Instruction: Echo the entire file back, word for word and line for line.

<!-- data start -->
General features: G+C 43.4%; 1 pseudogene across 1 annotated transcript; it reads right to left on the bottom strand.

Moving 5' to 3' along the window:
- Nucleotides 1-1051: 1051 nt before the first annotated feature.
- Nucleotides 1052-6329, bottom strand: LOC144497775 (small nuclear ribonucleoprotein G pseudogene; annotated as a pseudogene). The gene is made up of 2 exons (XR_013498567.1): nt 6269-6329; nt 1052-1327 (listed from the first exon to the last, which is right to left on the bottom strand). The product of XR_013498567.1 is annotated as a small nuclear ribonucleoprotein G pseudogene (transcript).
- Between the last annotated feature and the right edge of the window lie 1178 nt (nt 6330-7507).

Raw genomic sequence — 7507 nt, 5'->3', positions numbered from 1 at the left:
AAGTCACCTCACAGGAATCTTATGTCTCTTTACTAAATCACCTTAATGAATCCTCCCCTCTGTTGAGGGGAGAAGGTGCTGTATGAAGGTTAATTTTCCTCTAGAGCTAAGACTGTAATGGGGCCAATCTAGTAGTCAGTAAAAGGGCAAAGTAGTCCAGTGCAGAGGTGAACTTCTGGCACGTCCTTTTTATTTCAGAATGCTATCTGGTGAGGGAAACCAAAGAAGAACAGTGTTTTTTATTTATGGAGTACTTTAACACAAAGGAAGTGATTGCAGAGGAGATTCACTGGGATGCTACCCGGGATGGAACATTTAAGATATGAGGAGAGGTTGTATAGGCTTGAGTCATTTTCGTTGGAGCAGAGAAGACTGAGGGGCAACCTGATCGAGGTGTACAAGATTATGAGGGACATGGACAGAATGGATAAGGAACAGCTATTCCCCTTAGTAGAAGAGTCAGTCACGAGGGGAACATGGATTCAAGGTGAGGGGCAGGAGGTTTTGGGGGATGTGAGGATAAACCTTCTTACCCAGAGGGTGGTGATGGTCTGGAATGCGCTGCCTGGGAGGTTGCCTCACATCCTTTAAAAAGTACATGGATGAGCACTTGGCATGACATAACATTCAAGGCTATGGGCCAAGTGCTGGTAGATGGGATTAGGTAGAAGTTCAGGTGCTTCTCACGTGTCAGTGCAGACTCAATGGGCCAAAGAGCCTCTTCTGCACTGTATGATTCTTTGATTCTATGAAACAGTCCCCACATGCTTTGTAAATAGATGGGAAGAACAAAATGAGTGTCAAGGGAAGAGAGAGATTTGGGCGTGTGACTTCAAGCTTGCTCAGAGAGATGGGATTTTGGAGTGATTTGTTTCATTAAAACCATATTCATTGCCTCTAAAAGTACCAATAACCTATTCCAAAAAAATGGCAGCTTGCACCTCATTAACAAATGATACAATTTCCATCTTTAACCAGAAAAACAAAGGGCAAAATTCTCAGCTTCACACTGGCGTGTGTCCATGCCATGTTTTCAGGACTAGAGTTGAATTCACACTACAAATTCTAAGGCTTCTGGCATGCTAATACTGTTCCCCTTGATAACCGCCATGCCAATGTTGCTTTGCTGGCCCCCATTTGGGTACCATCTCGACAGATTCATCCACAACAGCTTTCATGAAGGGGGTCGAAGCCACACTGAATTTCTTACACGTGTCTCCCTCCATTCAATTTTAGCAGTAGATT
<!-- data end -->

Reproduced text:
General features: G+C 43.4%; 1 pseudogene across 1 annotated transcript; it reads right to left on the bottom strand.

Moving 5' to 3' along the window:
- Nucleotides 1-1051: 1051 nt before the first annotated feature.
- Nucleotides 1052-6329, bottom strand: LOC144497775 (small nuclear ribonucleoprotein G pseudogene; annotated as a pseudogene). The gene is made up of 2 exons (XR_013498567.1): nt 6269-6329; nt 1052-1327 (listed from the first exon to the last, which is right to left on the bottom strand). The product of XR_013498567.1 is annotated as a small nuclear ribonucleoprotein G pseudogene (transcript).
- Between the last annotated feature and the right edge of the window lie 1178 nt (nt 6330-7507).

Raw genomic sequence — 7507 nt, 5'->3', positions numbered from 1 at the left:
AAGTCACCTCACAGGAATCTTATGTCTCTTTACTAAATCACCTTAATGAATCCTCCCCTCTGTTGAGGGGAGAAGGTGCTGTATGAAGGTTAATTTTCCTCTAGAGCTAAGACTGTAATGGGGCCAATCTAGTAGTCAGTAAAAGGGCAAAGTAGTCCAGTGCAGAGGTGAACTTCTGGCACGTCCTTTTTATTTCAGAATGCTATCTGGTGAGGGAAACCAAAGAAGAACAGTGTTTTTTATTTATGGAGTACTTTAACACAAAGGAAGTGATTGCAGAGGAGATTCACTGGGATGCTACCCGGGATGGAACATTTAAGATATGAGGAGAGGTTGTATAGGCTTGAGTCATTTTCGTTGGAGCAGAGAAGACTGAGGGGCAACCTGATCGAGGTGTACAAGATTATGAGGGACATGGACAGAATGGATAAGGAACAGCTATTCCCCTTAGTAGAAGAGTCAGTCACGAGGGGAACATGGATTCAAGGTGAGGGGCAGGAGGTTTTGGGGGATGTGAGGATAAACCTTCTTACCCAGAGGGTGGTGATGGTCTGGAATGCGCTGCCTGGGAGGTTGCCTCACATCCTTTAAAAAGTACATGGATGAGCACTTGGCATGACATAACATTCAAGGCTATGGGCCAAGTGCTGGTAGATGGGATTAGGTAGAAGTTCAGGTGCTTCTCACGTGTCAGTGCAGACTCAATGGGCCAAAGAGCCTCTTCTGCACTGTATGATTCTTTGATTCTATGAAACAGTCCCCACATGCTTTGTAAATAGATGGGAAGAACAAAATGAGTGTCAAGGGAAGAGAGAGATTTGGGCGTGTGACTTCAAGCTTGCTCAGAGAGATGGGATTTTGGAGTGATTTGTTTCATTAAAACCATATTCATTGCCTCTAAAAGTACCAATAACCTATTCCAAAAAAATGGCAGCTTGCACCTCATTAACAAATGATACAATTTCCATCTTTAACCAGAAAAACAAAGGGCAAAATTCTCAGCTTCACACTGGCGTGTGTCCATGCCATGTTTTCAGGACTAGAGTTGAATTCACACTACAAATTCTAAGGCTTCTGGCATGCTAATACTGTTCCCCTTGATAACCGCCATGCCAATGTTGCTTTGCTGGCCCCCATTTGGGTACCATCTCGACAGATTCATCCACAACAGCTTTCATGAAGGGGGTCGAAGCCACACTGAATTTCTTACACGTGTCTCCCTCCATTCAATTTTAGCAGTAGATT